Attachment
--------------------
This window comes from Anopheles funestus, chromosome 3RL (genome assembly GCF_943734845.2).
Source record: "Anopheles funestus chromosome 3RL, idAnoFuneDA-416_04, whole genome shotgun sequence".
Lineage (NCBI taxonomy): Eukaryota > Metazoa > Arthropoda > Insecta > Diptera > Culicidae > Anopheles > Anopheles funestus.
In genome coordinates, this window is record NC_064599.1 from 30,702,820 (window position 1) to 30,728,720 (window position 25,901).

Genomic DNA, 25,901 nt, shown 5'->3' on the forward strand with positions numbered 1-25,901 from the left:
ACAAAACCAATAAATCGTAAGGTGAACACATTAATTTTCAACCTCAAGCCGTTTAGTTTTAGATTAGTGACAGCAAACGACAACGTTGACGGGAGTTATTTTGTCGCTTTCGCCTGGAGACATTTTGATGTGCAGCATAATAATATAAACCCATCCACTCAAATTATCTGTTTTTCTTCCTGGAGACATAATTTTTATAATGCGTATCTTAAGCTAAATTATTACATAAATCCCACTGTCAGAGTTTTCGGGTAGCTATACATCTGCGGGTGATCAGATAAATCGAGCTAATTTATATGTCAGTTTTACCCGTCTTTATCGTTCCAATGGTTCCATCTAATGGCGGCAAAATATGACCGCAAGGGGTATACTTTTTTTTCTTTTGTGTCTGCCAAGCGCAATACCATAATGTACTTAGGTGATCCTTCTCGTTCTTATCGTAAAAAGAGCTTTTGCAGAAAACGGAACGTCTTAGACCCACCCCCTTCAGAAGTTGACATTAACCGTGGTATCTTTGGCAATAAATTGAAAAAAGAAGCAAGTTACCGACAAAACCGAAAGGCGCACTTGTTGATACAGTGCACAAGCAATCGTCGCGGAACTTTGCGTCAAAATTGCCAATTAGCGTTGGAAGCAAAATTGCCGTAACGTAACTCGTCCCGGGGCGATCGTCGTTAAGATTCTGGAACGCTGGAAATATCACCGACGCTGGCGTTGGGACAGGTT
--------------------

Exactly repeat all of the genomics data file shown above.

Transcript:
This window comes from Anopheles funestus, chromosome 3RL (genome assembly GCF_943734845.2).
Source record: "Anopheles funestus chromosome 3RL, idAnoFuneDA-416_04, whole genome shotgun sequence".
Lineage (NCBI taxonomy): Eukaryota > Metazoa > Arthropoda > Insecta > Diptera > Culicidae > Anopheles > Anopheles funestus.
In genome coordinates, this window is record NC_064599.1 from 30,702,820 (window position 1) to 30,728,720 (window position 25,901).

Genomic DNA, 25,901 nt, shown 5'->3' on the forward strand with positions numbered 1-25,901 from the left:
ACAAAACCAATAAATCGTAAGGTGAACACATTAATTTTCAACCTCAAGCCGTTTAGTTTTAGATTAGTGACAGCAAACGACAACGTTGACGGGAGTTATTTTGTCGCTTTCGCCTGGAGACATTTTGATGTGCAGCATAATAATATAAACCCATCCACTCAAATTATCTGTTTTTCTTCCTGGAGACATAATTTTTATAATGCGTATCTTAAGCTAAATTATTACATAAATCCCACTGTCAGAGTTTTCGGGTAGCTATACATCTGCGGGTGATCAGATAAATCGAGCTAATTTATATGTCAGTTTTACCCGTCTTTATCGTTCCAATGGTTCCATCTAATGGCGGCAAAATATGACCGCAAGGGGTATACTTTTTTTTCTTTTGTGTCTGCCAAGCGCAATACCATAATGTACTTAGGTGATCCTTCTCGTTCTTATCGTAAAAAGAGCTTTTGCAGAAAACGGAACGTCTTAGACCCACCCCCTTCAGAAGTTGACATTAACCGTGGTATCTTTGGCAATAAATTGAAAAAAGAAGCAAGTTACCGACAAAACCGAAAGGCGCACTTGTTGATACAGTGCACAAGCAATCGTCGCGGAACTTTGCGTCAAAATTGCCAATTAGCGTTGGAAGCAAAATTGCCGTAACGTAACTCGTCCCGGGGCGATCGTCGTTAAGATTCTGGAACGCTGGAAATATCACCGACGCTGGCGTTGGGACAGGTT